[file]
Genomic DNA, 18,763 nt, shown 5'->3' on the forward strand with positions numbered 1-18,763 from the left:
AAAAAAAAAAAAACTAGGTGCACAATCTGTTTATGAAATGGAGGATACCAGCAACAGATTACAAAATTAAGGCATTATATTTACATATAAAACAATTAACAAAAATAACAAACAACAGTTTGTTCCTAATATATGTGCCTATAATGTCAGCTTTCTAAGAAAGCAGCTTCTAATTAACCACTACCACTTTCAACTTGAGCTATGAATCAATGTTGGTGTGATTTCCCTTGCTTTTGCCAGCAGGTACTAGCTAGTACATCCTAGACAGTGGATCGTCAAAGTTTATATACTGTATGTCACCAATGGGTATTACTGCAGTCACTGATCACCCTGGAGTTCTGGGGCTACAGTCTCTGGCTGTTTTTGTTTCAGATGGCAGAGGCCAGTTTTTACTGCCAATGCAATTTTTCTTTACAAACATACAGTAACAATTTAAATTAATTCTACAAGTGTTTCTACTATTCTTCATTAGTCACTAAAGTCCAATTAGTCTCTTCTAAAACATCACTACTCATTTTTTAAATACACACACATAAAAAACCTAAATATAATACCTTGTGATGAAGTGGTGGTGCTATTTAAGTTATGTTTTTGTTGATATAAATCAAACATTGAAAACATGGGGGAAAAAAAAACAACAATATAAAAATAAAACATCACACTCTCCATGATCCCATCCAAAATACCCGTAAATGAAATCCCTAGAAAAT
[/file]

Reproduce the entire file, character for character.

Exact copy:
Genomic DNA, 18,763 nt, shown 5'->3' on the forward strand with positions numbered 1-18,763 from the left:
AAAAAAAAAAAAACTAGGTGCACAATCTGTTTATGAAATGGAGGATACCAGCAACAGATTACAAAATTAAGGCATTATATTTACATATAAAACAATTAACAAAAATAACAAACAACAGTTTGTTCCTAATATATGTGCCTATAATGTCAGCTTTCTAAGAAAGCAGCTTCTAATTAACCACTACCACTTTCAACTTGAGCTATGAATCAATGTTGGTGTGATTTCCCTTGCTTTTGCCAGCAGGTACTAGCTAGTACATCCTAGACAGTGGATCGTCAAAGTTTATATACTGTATGTCACCAATGGGTATTACTGCAGTCACTGATCACCCTGGAGTTCTGGGGCTACAGTCTCTGGCTGTTTTTGTTTCAGATGGCAGAGGCCAGTTTTTACTGCCAATGCAATTTTTCTTTACAAACATACAGTAACAATTTAAATTAATTCTACAAGTGTTTCTACTATTCTTCATTAGTCACTAAAGTCCAATTAGTCTCTTCTAAAACATCACTACTCATTTTTTAAATACACACACATAAAAAACCTAAATATAATACCTTGTGATGAAGTGGTGGTGCTATTTAAGTTATGTTTTTGTTGATATAAATCAAACATTGAAAACATGGGGGAAAAAAAAACAACAATATAAAAATAAAACATCACACTCTCCATGATCCCATCCAAAATACCCGTAAATGAAATCCCTAGAAAAT